This is a continuation of the comment thread on [deleted].
This is my latest comment there. It is also my reply to the exact same comment Chris left over here on the second post in this series, "Debate to Get at and to Show Truth is Christian."
To anyone who reads this, don't read in a mean spirited tone of voice. It's not there. If you read it in, it's coming out from your heart, not mine.
I prefer to handle replying in the order of the other person's comment when reasonable to do so. It makes it much easier to follow along and to see whether or not questions and points have even been addressed.
First though, I'd like to summarize while making points. I will attempt not to put words in your mouth so to speak. Although, we must allow for discussing the implications of what we feel, think, say, write, and do, which you agree with I know since you've pointed to implications yourself.
So, your post is centered on Paul's words, "grace through faith." In fact, it is centered on "through" — what that implies and means in your eyes. What you weren't and aren't doing is supporting the Faith Alone doctrine. You are not only refuting Faith Alone, you are taking another step in that you are saying faith does not save whether alone or not — whether (ostensibly in your eyes) credited to God or not. You are saying that faith is always and only human means, whereas grace bestowed by God is never either. Your position is that a human being's faith is his or her act, whereas God sheds God's grace by God's will alone. Furthermore, your position is that by holding that faith saves, whether such faith is alone or not, necessarily denies God the ultimate credit, which means such faith denies God glory.
My position is that faith saves and that in saying that, I am not denying God any credit or glory (which are the same thing), quite the contrary. To have faith in God is to give God the credit. Those who don't give God the credit don't have faith (real faith) in God.
I don't say Faith Alone not because the case for it is impossible but because to make such a case requires dismantling the doctrine and reconstructing the term "faith alone" putting it in a context that demands works (which faith does), something the Faith Alone doctrine as it has been historically put forth is designed to excuse (excuse not bringing forth).
Now, I understand about ordering and prioritizing. You've stated that you hold the proper ordering of things as necessary. I agree. I don't put bitter for sweet. While we do this, sort and order, we need to reconcile all of Jesus's teaching so that they are never ambiguous. If we find ambiguity, it indicates that we are missing something that is there for the asking. I have asked every question that ever came up to me, and have received answers in every case leading me to hold that Jesus's teachings contain zero hypocrisy and mislead in no way.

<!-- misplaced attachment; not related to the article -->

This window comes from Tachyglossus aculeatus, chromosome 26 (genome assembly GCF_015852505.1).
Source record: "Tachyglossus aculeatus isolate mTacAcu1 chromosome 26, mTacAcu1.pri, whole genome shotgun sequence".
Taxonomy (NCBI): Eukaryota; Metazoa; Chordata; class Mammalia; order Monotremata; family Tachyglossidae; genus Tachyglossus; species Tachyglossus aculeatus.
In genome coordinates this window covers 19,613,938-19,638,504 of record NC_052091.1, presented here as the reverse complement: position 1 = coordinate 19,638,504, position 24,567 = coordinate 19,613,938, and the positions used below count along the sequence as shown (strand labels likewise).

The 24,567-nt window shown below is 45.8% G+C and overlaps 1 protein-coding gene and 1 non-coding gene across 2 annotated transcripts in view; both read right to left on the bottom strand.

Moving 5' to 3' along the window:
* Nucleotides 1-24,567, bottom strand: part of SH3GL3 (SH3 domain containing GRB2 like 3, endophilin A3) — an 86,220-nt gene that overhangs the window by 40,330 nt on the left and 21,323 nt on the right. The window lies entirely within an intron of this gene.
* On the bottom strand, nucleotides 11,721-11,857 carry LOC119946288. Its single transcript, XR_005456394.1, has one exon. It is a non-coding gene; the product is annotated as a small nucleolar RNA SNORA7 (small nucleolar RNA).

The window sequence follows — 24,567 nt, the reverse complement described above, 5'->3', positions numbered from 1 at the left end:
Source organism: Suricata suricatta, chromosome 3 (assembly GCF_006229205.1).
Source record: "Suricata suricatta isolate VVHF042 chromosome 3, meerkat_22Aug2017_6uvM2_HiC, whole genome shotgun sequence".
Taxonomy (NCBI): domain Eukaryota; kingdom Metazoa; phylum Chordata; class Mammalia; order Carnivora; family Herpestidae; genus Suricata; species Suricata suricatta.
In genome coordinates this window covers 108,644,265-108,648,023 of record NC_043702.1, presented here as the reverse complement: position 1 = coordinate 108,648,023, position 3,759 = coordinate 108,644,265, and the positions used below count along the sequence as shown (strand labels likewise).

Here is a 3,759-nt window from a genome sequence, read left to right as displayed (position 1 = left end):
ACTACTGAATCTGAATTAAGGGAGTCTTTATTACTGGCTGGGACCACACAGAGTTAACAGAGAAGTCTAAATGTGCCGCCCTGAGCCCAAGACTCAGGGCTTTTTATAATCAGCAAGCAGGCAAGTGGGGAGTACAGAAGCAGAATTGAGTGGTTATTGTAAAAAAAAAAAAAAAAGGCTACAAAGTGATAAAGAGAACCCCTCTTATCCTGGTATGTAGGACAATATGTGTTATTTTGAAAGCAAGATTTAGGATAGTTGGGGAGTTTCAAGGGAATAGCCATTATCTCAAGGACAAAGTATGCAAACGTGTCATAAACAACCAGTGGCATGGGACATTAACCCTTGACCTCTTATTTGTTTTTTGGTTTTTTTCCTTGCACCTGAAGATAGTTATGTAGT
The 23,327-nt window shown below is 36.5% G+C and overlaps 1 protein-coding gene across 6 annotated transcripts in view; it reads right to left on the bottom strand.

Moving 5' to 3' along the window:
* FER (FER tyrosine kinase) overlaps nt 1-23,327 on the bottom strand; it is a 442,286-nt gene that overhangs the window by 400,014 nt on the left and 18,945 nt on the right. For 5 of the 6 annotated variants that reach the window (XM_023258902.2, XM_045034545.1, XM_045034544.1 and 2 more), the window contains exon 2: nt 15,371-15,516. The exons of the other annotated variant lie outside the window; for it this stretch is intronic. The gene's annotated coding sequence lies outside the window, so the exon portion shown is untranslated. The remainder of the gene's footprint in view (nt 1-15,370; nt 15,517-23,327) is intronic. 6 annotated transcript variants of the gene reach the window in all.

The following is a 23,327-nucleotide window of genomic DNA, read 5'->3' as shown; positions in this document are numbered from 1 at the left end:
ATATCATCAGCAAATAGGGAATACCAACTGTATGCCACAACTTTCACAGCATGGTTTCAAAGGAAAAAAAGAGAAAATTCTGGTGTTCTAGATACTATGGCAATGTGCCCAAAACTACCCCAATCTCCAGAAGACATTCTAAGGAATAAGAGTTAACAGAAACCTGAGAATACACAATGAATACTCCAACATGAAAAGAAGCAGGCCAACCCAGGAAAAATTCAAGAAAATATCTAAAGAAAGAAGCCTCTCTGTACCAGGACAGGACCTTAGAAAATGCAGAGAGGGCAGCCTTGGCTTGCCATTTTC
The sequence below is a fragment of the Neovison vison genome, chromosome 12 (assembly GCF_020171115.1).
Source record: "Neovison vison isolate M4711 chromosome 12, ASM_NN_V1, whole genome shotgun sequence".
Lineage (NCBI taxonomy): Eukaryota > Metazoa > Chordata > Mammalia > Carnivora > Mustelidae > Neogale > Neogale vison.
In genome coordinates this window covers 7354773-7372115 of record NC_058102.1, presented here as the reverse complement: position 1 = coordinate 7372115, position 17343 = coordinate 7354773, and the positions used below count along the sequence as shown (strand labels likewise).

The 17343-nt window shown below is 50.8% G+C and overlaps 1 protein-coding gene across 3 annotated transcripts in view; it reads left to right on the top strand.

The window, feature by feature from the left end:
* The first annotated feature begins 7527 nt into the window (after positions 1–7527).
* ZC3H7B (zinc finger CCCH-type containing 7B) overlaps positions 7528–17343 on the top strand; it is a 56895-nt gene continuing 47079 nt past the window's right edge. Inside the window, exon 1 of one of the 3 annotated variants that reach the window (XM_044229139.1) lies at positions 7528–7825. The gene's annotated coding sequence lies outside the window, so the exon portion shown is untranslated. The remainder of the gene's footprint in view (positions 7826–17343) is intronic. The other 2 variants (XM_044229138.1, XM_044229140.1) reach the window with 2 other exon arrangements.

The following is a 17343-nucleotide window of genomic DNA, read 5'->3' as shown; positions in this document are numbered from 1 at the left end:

Jesus said unto him, Thou shalt love the Lord thy God with all thy heart, and with all thy soul, and with all thy mind. This is the first and great commandment. And the second is like unto it, Thou shalt love thy neighbour as thyself. (Matthew 22:37-39 KJVR)
Okay, so there it is: Order and priorities clearly established by Jesus. I completely agree with what he says. People will look at those two commandments and not consider that in order to understand what those commandments even mean, one needs the whole message — big and little picture at the same time.
Whosoever therefore shall break one of these least commandments, and shall teach men so, he shall be called the least in the kingdom of heaven: but whosoever shall do and teach them, the same shall be called great in the kingdom of heaven. (Matthew 5:19 KJVR)
The words "like unto it" and "least" throw people off only because they stop looking and seeing further what Jesus means in full. One can not love God with one's all while failing to keep to Jesus's version of the Golden Rule, which he says is the second great commandment. Jesus is saying that we must be consistent. Chris, you know that hypocrisy is inconsistency and that Jesus hates hypocrisy with as much passion as anyone ever has or ever will.
So, while we order things, which Jesus clearly does for the sake of reaching the minds and souls of people, let's not fall prey to fractured thinking and teaching. Let's teach wholeness, oneness of many: One soul of many souls necessarily including the whole of God. This is wholesomeness by the way (which I assume you know already but may not ever have seen it stated this way).
Wholeness, oneness, and God and the many in God are Jesus's positions that are not ambiguous. They are completely reconciled with the great commandment and the second and all the least. In fact, the great commandment is the summation of all the lesser and all the lesser add up to the great. That's full circle. It's critical if we are ever to bring forth — if the spirit is ever to bring forth through us, in us, etc. Those who refuse to get this will not ever be the pure in heart who see God. Let's not forget who is the greatest in Heaven. The greatest there is the least here (until there comes here, which it will by these words of Jesus and God).
Turning directly to your last reply above, firstly, the so-called principle or law of non-contradiction is Aristotelian logic. I don't hold with Aristotle, and neither does Jesus. This Aristotelianism in the churches is a hold over from Roman Catholic Thomas Aquinas. Aristotle's logic is thoroughly mundane. I read Aristotle. I was unimpressed. Aquinas is held up by the Roman Catholics as one of the great answerers/defenders of their faith. I don't build upon his work at all. It was never needed. In fact, it was a distraction. He may have meant well. I suspect he did.